The Author:

Anne Field, Extension Specialist, with credit to MSU Extension

20 thoughts on “Cleaning Dishes

  1. To get those nasty coffee stains out of your stainless steel thermos just put a couple of tablespoons of Cascade (used in dishwashers) in the thermos and add hot water. Put on lid and shake! Let stand for about 15 minutes and say good bye to the stains. This also works on plastic cups used for drinks, ice tea pitchers and many other stains you might have from liquids in a container.

    1. Thank you for sharing this tip! Using Cascade to remove coffee stains from stainless steel thermos and plastic cups sounds like a great solution. I’ll definitely give it a try!

  2. Keep a shaker of baking soda by your sink, great for scouring ceramic baking dishes, plastic tableware, etc. Inexpensive and doesn’t scratch.

    1. Baking soda is always a wonderful household staple to have on hand. I agree that it’s great for scouring ceramic baking dishes and plastic tableware without causing scratches. Thanks for the suggestion!

    1. I have never thought of using ketchup to clean copper bottomed pots and pans. It sounds interesting! I’ll have to try it out and see how it works. Thanks for sharing!

  3. By adding white vinegar to your dishwater you can avoid tea stains all together. Vinegar boosts the power of your dish soap so you can use the least expensive brands. All of your hand washed dishes will sparkle. I’ve noticed little or no spotting also. No need to towel dry.

    1. Adding white vinegar to dishwater to avoid tea stains is a fantastic idea. It’s also good to know that vinegar can enhance the cleaning power of dish soaps, allowing you to use less expensive brands. I’ll definitely give this a go

  4. Blackened Cookware Renewed – For cleaning stainless steel pots, pans, cookie sheets and trays I use a few squirts of Fast Orange that I keep by the sink for my hubbys grimy hands. You’ll be amazed that something gentle enough for hands puts such powerful cleaning on even ancient blackened areas and leaves a spotless shine !

    Fast Orange can be found at most hardware stores (Home Depot, Ace, etc…)

    1. Fast Orange for cleaning stainless steel cookware? That’s a unique suggestion! It’s interesting to hear that it can remove blackened areas and leave a spotless shine. I’ll keep an eye out for it the next time I’m at a hardware store. Thanks for sharing!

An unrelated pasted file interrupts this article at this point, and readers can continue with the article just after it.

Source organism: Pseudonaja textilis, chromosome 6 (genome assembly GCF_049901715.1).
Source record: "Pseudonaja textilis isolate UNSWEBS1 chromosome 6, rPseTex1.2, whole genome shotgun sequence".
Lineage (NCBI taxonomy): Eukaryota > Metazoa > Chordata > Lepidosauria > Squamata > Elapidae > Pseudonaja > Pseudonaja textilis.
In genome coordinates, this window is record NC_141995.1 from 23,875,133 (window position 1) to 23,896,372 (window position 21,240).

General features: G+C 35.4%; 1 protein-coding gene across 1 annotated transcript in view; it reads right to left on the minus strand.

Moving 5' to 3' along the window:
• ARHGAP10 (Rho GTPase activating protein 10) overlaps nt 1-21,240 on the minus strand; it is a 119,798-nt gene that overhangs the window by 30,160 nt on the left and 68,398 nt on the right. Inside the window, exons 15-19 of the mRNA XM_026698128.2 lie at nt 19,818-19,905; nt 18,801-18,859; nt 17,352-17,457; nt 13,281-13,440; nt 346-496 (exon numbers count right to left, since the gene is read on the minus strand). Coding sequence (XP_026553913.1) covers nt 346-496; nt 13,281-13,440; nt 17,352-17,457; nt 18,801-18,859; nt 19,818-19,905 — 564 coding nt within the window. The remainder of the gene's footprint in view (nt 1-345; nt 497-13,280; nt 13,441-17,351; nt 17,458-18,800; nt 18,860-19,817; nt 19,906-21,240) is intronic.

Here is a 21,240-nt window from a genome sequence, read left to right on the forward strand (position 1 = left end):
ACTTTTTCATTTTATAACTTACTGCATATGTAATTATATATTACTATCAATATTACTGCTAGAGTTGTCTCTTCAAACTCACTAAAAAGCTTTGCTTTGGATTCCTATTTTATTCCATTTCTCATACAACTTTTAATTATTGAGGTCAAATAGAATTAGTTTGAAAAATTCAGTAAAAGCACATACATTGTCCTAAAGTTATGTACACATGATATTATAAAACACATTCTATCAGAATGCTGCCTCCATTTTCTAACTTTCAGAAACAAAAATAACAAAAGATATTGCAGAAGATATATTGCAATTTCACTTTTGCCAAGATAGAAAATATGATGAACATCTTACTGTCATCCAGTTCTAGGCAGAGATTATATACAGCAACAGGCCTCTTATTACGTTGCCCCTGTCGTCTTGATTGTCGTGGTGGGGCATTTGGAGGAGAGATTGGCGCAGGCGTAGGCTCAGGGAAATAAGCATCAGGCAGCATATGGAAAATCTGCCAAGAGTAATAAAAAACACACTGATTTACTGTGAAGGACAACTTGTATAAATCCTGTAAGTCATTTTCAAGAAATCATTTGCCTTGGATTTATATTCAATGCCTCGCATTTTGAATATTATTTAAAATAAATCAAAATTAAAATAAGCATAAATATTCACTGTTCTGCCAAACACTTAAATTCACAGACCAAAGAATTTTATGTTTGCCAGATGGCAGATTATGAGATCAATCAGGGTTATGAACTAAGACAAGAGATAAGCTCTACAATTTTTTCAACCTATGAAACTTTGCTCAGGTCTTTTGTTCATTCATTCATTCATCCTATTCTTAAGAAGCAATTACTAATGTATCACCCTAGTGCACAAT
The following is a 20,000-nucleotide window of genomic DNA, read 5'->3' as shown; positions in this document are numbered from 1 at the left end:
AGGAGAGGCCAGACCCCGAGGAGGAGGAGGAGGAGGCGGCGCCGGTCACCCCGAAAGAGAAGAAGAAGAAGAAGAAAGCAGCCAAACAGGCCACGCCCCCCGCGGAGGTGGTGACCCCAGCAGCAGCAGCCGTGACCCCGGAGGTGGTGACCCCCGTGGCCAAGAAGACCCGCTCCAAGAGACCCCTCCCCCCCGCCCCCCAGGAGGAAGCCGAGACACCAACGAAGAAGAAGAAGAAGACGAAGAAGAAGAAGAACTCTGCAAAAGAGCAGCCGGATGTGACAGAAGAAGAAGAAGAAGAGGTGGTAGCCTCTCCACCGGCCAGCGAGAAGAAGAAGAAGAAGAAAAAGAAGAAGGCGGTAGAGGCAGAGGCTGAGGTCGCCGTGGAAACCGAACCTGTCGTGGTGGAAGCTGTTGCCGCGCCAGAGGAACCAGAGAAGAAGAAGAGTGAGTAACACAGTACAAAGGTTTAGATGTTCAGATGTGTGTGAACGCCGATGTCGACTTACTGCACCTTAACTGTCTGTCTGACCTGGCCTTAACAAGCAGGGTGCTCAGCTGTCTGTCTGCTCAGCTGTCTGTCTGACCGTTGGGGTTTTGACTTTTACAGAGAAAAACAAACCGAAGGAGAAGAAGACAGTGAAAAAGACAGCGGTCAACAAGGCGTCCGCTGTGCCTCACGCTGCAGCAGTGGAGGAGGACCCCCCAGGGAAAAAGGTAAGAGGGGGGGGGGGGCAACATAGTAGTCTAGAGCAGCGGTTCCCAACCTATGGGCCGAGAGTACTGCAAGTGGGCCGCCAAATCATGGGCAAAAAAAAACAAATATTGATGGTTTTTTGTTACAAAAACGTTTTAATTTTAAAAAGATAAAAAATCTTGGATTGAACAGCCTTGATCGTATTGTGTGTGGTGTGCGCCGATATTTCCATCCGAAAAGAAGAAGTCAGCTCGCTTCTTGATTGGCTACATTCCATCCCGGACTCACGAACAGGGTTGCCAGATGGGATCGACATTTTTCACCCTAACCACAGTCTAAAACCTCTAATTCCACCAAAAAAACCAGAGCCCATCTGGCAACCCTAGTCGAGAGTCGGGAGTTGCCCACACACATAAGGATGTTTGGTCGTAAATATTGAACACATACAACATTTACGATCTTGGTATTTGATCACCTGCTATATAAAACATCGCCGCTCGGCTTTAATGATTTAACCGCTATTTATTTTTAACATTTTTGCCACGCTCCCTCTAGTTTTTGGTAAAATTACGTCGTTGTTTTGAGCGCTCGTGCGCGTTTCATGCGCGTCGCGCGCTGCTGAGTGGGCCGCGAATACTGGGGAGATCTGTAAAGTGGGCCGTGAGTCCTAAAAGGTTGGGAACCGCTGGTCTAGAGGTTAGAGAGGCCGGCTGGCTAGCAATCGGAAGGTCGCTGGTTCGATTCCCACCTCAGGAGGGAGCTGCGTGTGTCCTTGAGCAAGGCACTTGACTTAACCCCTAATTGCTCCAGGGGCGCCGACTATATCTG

1. Using a paste made of table salt and water to remove tea stains from cups is a great tip. I’ll definitely try this out, as sometimes tea stains can be quite stubborn. Thanks for the suggestion!

    1. Baking soda and hot water as a cleaning solution for thermos sounds simple and effective. I’ll be sure to give it a try the next time I need to clean my thermos. Thanks for sharing!

  5. A great way to quickly clean sticky greasy plastic ware (Tupperware type products) is to lay down some newspapers, place the plastic ware on it, spray with oven cleaner. Let stand for a few minutes and wash well in hot soapy water. For really tough grease, apply a second time. This really works wonderfully!!

    1. Using oven cleaner to clean sticky greasy plastic ware sounds like a great solution. I’ll keep this in mind for those tough greasy stains. Thanks for the suggestion!

  6. Hard Water Spots and Film – Hard water spots and film on your glasses, dishes, silverware, dishwasher, can be easily cleaned with a product called Lemi Shine. It is also environmentally safe and works fantastic on lime, calcium and iron buildup.

    1. I’ll have to look into Lemi Shine for removing hard water spots and film. It’s good to know that it’s environmentally safe and works well on lime, calcium, and iron buildup. Thanks for recommending!

  7. Denture tablets: I use them to get stains out of coffee thermoses, coffee/tea cups and pots; the water/mineral lines from vases and spills from under plant saucers. Put in water to cover the stain/line, let soak as long as you want, then rinse. If the water/mineral line doesn’t go away with the tablets, then a short soak with vinegar will dissolve the minerals. Rinse and they are as good as new, plus the minty tablets make the drain smell good for a few minutes.

    1. Using denture tablets to remove stains from coffee thermoses, cups, and pots is an interesting tip. Thanks for sharing your suggestion!